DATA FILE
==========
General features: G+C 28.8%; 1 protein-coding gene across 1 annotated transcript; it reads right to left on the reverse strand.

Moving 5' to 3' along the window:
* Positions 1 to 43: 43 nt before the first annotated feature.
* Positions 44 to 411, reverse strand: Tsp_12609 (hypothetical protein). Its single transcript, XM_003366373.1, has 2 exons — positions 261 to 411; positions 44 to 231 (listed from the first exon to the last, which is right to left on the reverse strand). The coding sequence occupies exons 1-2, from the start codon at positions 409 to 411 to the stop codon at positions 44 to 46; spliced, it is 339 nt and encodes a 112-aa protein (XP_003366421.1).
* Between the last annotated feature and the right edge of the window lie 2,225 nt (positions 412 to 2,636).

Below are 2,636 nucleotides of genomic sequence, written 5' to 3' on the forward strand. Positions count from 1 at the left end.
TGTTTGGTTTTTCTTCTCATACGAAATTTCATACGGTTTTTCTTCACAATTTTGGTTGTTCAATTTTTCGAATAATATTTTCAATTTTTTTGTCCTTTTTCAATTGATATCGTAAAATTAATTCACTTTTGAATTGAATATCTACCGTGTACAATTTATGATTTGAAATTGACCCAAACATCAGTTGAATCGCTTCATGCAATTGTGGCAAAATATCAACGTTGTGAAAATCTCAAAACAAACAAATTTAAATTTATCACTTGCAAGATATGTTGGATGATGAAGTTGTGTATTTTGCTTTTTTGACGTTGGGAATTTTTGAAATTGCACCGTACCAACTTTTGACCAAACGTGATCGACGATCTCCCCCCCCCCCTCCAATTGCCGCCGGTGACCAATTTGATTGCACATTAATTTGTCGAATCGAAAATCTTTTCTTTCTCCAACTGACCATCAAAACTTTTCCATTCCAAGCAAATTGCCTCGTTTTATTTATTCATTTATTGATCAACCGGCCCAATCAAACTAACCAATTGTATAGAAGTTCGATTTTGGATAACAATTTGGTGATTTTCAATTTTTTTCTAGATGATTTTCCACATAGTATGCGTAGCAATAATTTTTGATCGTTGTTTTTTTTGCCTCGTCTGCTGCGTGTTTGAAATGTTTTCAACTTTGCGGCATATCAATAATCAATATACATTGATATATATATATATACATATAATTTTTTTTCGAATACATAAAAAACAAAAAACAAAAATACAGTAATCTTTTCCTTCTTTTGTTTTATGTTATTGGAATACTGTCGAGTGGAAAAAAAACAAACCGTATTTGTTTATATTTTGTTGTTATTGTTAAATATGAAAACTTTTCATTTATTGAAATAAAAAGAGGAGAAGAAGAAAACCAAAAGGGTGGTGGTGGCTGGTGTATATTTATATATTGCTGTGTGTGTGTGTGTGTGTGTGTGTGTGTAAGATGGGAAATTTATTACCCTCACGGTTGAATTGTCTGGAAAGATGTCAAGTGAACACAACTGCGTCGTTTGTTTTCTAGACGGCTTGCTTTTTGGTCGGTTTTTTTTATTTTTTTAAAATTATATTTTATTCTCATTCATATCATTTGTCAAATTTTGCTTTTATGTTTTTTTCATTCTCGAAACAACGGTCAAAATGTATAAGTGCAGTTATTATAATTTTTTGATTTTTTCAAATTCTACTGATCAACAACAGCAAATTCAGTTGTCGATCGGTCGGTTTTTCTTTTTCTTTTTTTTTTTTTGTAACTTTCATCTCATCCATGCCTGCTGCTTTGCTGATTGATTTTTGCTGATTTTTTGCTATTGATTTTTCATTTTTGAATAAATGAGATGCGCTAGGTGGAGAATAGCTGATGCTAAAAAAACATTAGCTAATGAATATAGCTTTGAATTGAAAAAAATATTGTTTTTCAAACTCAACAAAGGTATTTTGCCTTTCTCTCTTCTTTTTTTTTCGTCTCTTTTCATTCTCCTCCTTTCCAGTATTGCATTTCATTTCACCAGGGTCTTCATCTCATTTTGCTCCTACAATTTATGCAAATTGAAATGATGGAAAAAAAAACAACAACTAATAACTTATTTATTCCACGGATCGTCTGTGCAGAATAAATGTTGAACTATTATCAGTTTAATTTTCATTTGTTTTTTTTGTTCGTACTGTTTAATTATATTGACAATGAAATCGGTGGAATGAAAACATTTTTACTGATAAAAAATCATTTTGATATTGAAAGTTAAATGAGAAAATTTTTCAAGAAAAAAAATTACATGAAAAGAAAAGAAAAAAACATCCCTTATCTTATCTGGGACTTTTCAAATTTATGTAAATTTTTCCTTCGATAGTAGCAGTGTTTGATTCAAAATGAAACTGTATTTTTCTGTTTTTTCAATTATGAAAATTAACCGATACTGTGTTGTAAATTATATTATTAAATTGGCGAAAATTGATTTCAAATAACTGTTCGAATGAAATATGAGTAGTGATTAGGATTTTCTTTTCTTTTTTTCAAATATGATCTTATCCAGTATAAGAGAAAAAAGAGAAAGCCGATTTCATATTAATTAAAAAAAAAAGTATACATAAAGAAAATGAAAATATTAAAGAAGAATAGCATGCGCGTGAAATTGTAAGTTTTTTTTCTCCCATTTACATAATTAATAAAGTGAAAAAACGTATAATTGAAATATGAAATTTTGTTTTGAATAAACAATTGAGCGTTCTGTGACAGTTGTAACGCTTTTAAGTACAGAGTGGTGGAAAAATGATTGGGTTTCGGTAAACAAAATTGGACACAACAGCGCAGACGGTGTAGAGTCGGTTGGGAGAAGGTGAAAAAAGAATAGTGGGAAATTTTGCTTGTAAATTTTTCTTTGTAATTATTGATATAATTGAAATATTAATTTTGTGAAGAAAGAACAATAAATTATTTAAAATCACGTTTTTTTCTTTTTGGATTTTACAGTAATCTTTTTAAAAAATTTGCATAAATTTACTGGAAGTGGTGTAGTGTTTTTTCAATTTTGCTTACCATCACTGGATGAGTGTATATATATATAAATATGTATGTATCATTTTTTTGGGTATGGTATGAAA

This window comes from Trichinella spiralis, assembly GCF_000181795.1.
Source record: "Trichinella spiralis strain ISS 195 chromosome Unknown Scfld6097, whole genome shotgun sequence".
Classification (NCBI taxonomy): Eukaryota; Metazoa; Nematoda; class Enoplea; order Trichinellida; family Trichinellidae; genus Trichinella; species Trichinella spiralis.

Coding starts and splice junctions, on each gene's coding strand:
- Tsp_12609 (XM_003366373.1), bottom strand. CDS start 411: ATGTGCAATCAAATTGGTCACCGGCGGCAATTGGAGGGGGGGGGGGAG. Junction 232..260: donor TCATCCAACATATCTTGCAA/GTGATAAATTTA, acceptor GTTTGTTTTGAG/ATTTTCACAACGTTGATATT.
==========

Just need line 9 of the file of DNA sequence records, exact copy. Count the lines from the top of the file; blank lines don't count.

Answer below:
Source record: "Trichinella spiralis strain ISS 195 chromosome Unknown Scfld6097, whole genome shotgun sequence".